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Philippe Colin Chassagne-Montrachet Les Chaumees Premier Cru 2015

Chardonnay from Chassagne-Montrachet, Cote de Beaune, Cote d'Or, Burgundy, France
  • BH91
0% ABV
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  • RP90
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Winemaker Notes

Les Chaumées is a consistent, very elegant, mineral-driven wine due to the high limestone content of the soils in which it is grown. Flint and smoke on the nose segue to an impossibly structured palate that showcases bright citrus fruit flavors and rounded edges that taper off into a focused, lingering finish.

Critical Acclaim

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BH 91
Burghound.com
Soft wood frames the pretty essence of spiced pear and floral scents that slide gracefully into the slightly stonier medium-bodied flavors that possess better depth on the more persistent finish. This also displays a hint of warmth but it's sufficiently subtle that it doesn't materially lessen the overall appeal.
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Philippe Colin

Philippe Colin

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Philippe Colin, Chassagne-Montrachet, Cote de Beaune, Cote d'Or, Burgundy, France
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Domaine Philippe COLIN was born in 2004 and now operates 11.5 ha of vines around the village of Chassagne Montrachet. The annual production reaches today 90.000 bottles. The white wines and the red wines are declined in 28 different appellations, some of which represent very small cuvées, allowing you to discover the diversity and richness of the terroirs.

Chassagne-Montrachet

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A Côte de Beaune village most famous for its beautifully textured and powerful whites, Chassagne-Montrachet reaches farthest south in the Côte d’Or, save for the village of Santenay. It has three Grands Crus vineyards: Le Montrachet, Bâtard-Montrachet and Criots-Bâtard-Montrachet. Le Montrachet and Bâtard-Montrachet overlap with and are (confusingly) shared with the village of Puligny-Montrachet. But Chassagne-Montrachet bears sole ownership of the Criots-Bâtard-Montrachet Grand Cru.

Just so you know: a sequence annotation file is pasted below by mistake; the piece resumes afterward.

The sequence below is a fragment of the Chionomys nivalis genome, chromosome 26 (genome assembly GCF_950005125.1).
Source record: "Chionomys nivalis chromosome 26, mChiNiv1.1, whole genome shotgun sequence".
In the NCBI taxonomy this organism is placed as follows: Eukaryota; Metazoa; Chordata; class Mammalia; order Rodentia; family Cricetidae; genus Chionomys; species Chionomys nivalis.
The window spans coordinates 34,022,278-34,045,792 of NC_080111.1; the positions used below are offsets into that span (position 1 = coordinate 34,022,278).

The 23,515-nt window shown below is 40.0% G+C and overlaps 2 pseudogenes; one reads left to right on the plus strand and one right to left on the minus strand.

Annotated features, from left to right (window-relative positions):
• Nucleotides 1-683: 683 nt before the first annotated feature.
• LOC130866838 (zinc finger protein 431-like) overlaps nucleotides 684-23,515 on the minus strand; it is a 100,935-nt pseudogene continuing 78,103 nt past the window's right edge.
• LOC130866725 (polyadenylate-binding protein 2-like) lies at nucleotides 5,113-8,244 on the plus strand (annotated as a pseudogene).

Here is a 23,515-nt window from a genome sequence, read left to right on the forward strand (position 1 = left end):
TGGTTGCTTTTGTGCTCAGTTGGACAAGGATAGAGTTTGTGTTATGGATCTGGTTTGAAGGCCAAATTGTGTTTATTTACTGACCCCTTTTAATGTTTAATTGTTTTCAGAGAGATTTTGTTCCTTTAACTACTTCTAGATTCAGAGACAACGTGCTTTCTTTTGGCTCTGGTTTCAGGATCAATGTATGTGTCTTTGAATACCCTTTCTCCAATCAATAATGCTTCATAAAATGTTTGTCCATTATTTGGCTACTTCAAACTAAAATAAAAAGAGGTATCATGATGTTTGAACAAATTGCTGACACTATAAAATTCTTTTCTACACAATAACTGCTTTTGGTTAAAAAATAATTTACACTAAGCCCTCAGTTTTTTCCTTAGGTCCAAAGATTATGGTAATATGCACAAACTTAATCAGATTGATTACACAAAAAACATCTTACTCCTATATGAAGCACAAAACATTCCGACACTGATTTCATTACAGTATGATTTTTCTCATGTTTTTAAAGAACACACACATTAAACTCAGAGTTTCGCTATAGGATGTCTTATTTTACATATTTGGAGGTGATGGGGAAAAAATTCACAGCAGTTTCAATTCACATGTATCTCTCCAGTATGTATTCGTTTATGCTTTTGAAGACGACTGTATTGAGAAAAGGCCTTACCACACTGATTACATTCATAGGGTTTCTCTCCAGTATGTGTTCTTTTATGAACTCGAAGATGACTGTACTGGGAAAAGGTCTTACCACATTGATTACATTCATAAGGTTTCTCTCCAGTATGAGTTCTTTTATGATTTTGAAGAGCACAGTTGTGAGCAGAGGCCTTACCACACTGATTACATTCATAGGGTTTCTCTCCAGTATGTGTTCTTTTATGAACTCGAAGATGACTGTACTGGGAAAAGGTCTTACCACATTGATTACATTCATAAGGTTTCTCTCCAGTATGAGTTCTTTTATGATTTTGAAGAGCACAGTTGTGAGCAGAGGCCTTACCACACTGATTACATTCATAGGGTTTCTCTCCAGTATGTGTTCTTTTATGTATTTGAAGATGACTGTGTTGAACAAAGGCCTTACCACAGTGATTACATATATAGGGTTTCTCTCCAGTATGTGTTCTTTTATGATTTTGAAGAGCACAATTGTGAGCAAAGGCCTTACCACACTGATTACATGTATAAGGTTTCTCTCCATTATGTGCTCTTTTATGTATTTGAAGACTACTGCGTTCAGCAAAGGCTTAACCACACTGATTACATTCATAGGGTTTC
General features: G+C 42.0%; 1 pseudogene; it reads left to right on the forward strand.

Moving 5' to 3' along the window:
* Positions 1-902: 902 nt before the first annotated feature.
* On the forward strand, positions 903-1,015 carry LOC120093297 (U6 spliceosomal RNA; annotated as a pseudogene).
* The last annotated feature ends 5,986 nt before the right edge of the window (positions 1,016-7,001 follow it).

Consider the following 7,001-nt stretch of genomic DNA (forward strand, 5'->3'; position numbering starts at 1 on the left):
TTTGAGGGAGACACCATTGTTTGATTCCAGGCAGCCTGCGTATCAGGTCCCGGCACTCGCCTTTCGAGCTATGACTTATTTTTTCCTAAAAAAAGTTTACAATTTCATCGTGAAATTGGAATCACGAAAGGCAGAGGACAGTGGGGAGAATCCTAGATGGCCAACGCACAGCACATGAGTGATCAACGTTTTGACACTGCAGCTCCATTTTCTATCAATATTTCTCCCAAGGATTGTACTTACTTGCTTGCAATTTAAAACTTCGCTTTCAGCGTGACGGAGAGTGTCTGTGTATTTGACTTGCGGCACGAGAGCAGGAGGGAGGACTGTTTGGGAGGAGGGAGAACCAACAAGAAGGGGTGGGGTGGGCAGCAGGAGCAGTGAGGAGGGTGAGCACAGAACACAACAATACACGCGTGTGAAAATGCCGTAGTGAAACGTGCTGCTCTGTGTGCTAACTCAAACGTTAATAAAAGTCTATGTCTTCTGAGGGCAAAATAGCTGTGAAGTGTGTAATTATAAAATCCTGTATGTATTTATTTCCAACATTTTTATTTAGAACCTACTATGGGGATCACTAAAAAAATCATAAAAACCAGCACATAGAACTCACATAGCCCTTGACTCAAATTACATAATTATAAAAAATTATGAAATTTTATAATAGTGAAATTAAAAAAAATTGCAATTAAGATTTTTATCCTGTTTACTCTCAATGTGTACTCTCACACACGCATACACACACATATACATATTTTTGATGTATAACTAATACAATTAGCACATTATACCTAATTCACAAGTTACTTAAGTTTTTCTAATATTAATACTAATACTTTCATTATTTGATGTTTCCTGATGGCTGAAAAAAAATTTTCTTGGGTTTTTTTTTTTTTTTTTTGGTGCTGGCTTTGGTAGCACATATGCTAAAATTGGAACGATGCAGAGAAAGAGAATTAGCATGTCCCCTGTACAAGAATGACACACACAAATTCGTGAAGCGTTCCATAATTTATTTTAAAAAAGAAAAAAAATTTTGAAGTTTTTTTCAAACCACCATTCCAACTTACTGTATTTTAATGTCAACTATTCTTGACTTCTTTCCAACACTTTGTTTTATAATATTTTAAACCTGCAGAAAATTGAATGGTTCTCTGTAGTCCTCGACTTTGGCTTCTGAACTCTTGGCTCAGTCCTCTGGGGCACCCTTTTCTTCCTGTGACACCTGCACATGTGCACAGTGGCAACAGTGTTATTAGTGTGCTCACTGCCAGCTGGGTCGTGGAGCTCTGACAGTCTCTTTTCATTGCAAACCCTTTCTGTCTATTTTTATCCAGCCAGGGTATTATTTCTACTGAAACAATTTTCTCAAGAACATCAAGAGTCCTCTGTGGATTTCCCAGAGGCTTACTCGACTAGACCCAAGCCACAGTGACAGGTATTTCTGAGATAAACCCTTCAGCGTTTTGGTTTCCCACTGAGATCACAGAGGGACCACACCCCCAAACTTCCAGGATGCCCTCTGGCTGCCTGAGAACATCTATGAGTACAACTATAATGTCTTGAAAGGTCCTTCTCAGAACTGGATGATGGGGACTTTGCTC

The beauty doesn’t stop there as the village has a great many outstanding Premiers Crus wines and village level wines. Most famous Premiers Crus vineyards include Les Chenevottes, Clos de la Maltroie, En Cailleret and Les Ruchottes. Also, village level wines offer many lovely examples of what Chassagne-Montrachet has to offer, but at more approachable price points and perhaps less demand of waiting.

The best sites in Chassagne-Montrachet have complex soils of sedimentary rock and limestone (with less marl). Whites, which are by law composed of 100% Chardonnay (as in all classified white Burgundy from Côte d’Or), have steely power, bright and concentrated citrus, stone or tropical fruit characteristics and attractive textures ranging from plush to tactile, grippy and mineral-driven.

There is some fine Pinot noir produced from the village. These wines tend to be high-toned and earthy, with wild herb aromas and suave tannins.

Chardonnay

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One of the most popular and versatile white wine grapes, Chardonnay offers a wide range of flavors and styles depending on where it is grown and how it is made. While practically every country in the wine producing world grows it, Chardonnay from its Burgundian homeland produces some of the most remarkable and longest lived examples. As far as cellar potential, white Burgundy rivals the world’s other age-worthy whites like Riesling or botrytized Semillon. California is Chardonnay’s second most important home, where both oaky, buttery styles and leaner, European-inspired wines enjoy great popularity. Oregon, Australia and South America are also significant producers of Chardonnay.

In the Glass

When planted on cool sites, Chardonnay flavors tend towards grapefruit, lemon zest, green apple, celery leaf and wet flint, while warmer locations coax out richer, more tropical flavors of melon, peach and pineapple. Oak can add notes of vanilla, coconut and spice, while malolactic fermentation imparts a soft and creamy texture.

Perfect Pairings

Chardonnay is as versatile at the table as it is in the vineyard. The crisp, clean, Chablis-like styles go well with flaky white fish with herbs, scallops, turkey breast and soft cheeses. Richer Chardonnays marry well with lobster, crab, salmon, roasted chicken and creamy sauces.

Sommelier Secret

Since the 1990s, big, oaky, buttery Chardonnays from California have enjoyed explosive popularity. More recently, the pendulum has begun to swing in the opposite direction, towards a clean, crisp style that rarely utilizes new oak. In Burgundy, the subregion of Chablis, while typically employing the use of older oak barrels, produces a similar bright and acid-driven style. Anyone who doesn't like oaky Chardonnay would likely enjoy its lighter style.

YNG187146_2015 Item# 303204